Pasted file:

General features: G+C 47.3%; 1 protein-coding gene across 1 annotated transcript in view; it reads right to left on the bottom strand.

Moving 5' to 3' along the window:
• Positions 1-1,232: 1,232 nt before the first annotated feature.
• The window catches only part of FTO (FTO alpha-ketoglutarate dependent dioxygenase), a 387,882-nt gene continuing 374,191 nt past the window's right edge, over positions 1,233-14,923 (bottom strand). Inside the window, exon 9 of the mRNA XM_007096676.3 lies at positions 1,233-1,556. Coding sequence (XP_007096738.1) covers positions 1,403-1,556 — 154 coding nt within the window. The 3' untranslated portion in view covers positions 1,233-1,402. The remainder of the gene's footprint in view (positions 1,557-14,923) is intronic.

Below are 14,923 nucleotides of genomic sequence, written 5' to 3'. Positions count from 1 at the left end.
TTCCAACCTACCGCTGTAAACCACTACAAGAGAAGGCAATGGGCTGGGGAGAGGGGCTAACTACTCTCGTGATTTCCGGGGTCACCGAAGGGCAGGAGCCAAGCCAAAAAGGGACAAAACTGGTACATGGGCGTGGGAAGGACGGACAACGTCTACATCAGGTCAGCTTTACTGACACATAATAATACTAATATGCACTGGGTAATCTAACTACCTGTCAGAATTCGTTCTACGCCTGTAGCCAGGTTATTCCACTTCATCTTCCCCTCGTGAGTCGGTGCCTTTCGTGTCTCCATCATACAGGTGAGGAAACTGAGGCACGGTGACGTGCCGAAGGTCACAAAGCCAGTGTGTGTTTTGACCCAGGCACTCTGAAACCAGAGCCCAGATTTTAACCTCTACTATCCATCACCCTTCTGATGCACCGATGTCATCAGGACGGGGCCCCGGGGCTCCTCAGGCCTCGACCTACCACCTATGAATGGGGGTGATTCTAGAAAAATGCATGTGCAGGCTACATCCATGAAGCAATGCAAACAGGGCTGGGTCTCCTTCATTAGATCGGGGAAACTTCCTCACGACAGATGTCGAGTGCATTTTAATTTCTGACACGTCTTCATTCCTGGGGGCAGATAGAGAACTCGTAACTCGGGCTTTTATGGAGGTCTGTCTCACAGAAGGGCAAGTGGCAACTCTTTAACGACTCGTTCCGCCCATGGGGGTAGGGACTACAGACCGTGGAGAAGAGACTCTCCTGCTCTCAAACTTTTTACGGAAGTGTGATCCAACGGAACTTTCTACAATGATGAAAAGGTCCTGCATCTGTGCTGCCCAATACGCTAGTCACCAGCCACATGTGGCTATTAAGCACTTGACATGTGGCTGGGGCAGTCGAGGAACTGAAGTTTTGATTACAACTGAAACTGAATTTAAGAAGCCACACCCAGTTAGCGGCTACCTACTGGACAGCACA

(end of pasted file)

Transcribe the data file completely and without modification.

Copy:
General features: G+C 47.3%; 1 protein-coding gene across 1 annotated transcript in view; it reads right to left on the bottom strand.

Moving 5' to 3' along the window:
• Positions 1-1,232: 1,232 nt before the first annotated feature.
• The window catches only part of FTO (FTO alpha-ketoglutarate dependent dioxygenase), a 387,882-nt gene continuing 374,191 nt past the window's right edge, over positions 1,233-14,923 (bottom strand). Inside the window, exon 9 of the mRNA XM_007096676.3 lies at positions 1,233-1,556. Coding sequence (XP_007096738.1) covers positions 1,403-1,556 — 154 coding nt within the window. The 3' untranslated portion in view covers positions 1,233-1,402. The remainder of the gene's footprint in view (positions 1,557-14,923) is intronic.

Below are 14,923 nucleotides of genomic sequence, written 5' to 3'. Positions count from 1 at the left end.
TTCCAACCTACCGCTGTAAACCACTACAAGAGAAGGCAATGGGCTGGGGAGAGGGGCTAACTACTCTCGTGATTTCCGGGGTCACCGAAGGGCAGGAGCCAAGCCAAAAAGGGACAAAACTGGTACATGGGCGTGGGAAGGACGGACAACGTCTACATCAGGTCAGCTTTACTGACACATAATAATACTAATATGCACTGGGTAATCTAACTACCTGTCAGAATTCGTTCTACGCCTGTAGCCAGGTTATTCCACTTCATCTTCCCCTCGTGAGTCGGTGCCTTTCGTGTCTCCATCATACAGGTGAGGAAACTGAGGCACGGTGACGTGCCGAAGGTCACAAAGCCAGTGTGTGTTTTGACCCAGGCACTCTGAAACCAGAGCCCAGATTTTAACCTCTACTATCCATCACCCTTCTGATGCACCGATGTCATCAGGACGGGGCCCCGGGGCTCCTCAGGCCTCGACCTACCACCTATGAATGGGGGTGATTCTAGAAAAATGCATGTGCAGGCTACATCCATGAAGCAATGCAAACAGGGCTGGGTCTCCTTCATTAGATCGGGGAAACTTCCTCACGACAGATGTCGAGTGCATTTTAATTTCTGACACGTCTTCATTCCTGGGGGCAGATAGAGAACTCGTAACTCGGGCTTTTATGGAGGTCTGTCTCACAGAAGGGCAAGTGGCAACTCTTTAACGACTCGTTCCGCCCATGGGGGTAGGGACTACAGACCGTGGAGAAGAGACTCTCCTGCTCTCAAACTTTTTACGGAAGTGTGATCCAACGGAACTTTCTACAATGATGAAAAGGTCCTGCATCTGTGCTGCCCAATACGCTAGTCACCAGCCACATGTGGCTATTAAGCACTTGACATGTGGCTGGGGCAGTCGAGGAACTGAAGTTTTGATTACAACTGAAACTGAATTTAAGAAGCCACACCCAGTTAGCGGCTACCTACTGGACAGCACA